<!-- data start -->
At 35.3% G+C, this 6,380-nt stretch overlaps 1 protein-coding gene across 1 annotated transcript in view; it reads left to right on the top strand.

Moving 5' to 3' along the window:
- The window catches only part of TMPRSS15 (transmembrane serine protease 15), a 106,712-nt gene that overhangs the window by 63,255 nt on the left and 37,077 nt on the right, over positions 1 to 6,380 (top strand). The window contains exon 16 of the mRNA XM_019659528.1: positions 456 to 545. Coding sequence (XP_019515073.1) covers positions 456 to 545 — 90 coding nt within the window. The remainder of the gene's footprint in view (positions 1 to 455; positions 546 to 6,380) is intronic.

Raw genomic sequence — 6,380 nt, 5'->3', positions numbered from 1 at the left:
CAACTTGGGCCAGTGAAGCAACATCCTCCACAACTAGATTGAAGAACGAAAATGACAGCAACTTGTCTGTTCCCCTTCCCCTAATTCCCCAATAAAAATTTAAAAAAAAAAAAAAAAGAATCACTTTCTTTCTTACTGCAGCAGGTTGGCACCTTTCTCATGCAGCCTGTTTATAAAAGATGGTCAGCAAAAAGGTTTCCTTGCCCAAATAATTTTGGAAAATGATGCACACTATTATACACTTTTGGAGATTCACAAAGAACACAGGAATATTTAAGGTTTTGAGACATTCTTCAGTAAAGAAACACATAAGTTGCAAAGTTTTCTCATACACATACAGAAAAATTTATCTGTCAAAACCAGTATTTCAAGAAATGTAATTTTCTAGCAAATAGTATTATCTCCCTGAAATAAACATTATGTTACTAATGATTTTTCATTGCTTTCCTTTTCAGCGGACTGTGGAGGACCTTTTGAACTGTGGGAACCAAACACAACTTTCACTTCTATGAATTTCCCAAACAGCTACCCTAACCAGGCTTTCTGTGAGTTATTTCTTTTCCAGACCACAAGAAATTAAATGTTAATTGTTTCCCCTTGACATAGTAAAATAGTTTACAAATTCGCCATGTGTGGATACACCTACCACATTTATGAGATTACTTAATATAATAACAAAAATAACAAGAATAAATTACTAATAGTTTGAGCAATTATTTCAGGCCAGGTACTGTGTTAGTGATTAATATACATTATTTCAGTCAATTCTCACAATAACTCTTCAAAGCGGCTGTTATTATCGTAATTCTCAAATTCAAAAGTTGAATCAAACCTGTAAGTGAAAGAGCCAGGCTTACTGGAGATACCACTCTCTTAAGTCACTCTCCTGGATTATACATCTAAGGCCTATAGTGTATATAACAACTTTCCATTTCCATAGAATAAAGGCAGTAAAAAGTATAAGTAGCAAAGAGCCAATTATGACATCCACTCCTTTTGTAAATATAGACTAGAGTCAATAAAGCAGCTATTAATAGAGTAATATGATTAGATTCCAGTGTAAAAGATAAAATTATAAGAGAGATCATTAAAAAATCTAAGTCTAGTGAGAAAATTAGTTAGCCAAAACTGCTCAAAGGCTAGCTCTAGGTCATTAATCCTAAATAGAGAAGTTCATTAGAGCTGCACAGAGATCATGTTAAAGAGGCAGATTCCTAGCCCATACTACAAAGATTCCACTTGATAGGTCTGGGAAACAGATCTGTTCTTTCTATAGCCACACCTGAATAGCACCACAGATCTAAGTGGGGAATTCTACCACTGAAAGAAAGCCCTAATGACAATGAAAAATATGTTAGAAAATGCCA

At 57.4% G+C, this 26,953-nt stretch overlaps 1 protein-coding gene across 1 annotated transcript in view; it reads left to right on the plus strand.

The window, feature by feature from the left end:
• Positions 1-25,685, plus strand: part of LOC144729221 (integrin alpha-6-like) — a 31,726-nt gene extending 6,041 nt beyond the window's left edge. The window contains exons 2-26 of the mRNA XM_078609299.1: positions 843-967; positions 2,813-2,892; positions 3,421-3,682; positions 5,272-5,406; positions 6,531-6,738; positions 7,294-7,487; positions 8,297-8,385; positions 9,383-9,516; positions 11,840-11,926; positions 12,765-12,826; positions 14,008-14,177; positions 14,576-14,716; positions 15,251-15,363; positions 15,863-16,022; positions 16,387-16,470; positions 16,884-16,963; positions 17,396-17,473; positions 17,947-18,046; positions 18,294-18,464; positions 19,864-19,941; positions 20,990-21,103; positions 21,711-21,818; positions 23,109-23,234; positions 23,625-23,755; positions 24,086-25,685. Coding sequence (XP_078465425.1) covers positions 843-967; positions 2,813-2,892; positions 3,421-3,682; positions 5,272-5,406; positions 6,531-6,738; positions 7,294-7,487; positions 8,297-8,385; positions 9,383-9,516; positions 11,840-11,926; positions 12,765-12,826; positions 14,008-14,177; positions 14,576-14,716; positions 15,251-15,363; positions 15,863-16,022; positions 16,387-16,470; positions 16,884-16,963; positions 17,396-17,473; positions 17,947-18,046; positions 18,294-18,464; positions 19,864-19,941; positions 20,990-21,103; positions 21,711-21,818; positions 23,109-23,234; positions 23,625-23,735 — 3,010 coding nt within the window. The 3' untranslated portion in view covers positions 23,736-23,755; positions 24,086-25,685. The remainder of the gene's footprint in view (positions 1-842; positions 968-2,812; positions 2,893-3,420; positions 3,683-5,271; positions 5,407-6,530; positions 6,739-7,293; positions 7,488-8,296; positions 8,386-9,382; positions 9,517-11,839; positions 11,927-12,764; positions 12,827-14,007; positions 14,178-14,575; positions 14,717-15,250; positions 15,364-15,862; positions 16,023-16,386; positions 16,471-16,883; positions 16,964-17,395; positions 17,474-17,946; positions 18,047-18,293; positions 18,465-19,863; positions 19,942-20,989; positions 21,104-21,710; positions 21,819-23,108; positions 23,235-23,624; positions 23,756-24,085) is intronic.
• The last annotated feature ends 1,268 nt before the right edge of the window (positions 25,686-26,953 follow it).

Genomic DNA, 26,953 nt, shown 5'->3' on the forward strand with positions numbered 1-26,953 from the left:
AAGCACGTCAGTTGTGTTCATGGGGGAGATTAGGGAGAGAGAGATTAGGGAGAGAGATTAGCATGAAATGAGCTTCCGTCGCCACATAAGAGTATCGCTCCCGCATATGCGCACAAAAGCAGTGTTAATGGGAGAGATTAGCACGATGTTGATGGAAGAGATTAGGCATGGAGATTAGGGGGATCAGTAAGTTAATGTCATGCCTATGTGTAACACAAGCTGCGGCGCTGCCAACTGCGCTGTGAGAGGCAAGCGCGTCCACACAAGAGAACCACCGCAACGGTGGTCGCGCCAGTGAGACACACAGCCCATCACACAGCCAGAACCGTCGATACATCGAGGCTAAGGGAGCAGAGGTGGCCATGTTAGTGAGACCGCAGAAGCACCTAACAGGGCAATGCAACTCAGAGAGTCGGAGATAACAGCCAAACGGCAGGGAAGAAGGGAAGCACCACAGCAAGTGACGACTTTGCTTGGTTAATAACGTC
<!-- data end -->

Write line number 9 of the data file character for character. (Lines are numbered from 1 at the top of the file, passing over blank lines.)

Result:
• The last annotated feature ends 1,268 nt before the right edge of the window (positions 25,686-26,953 follow it).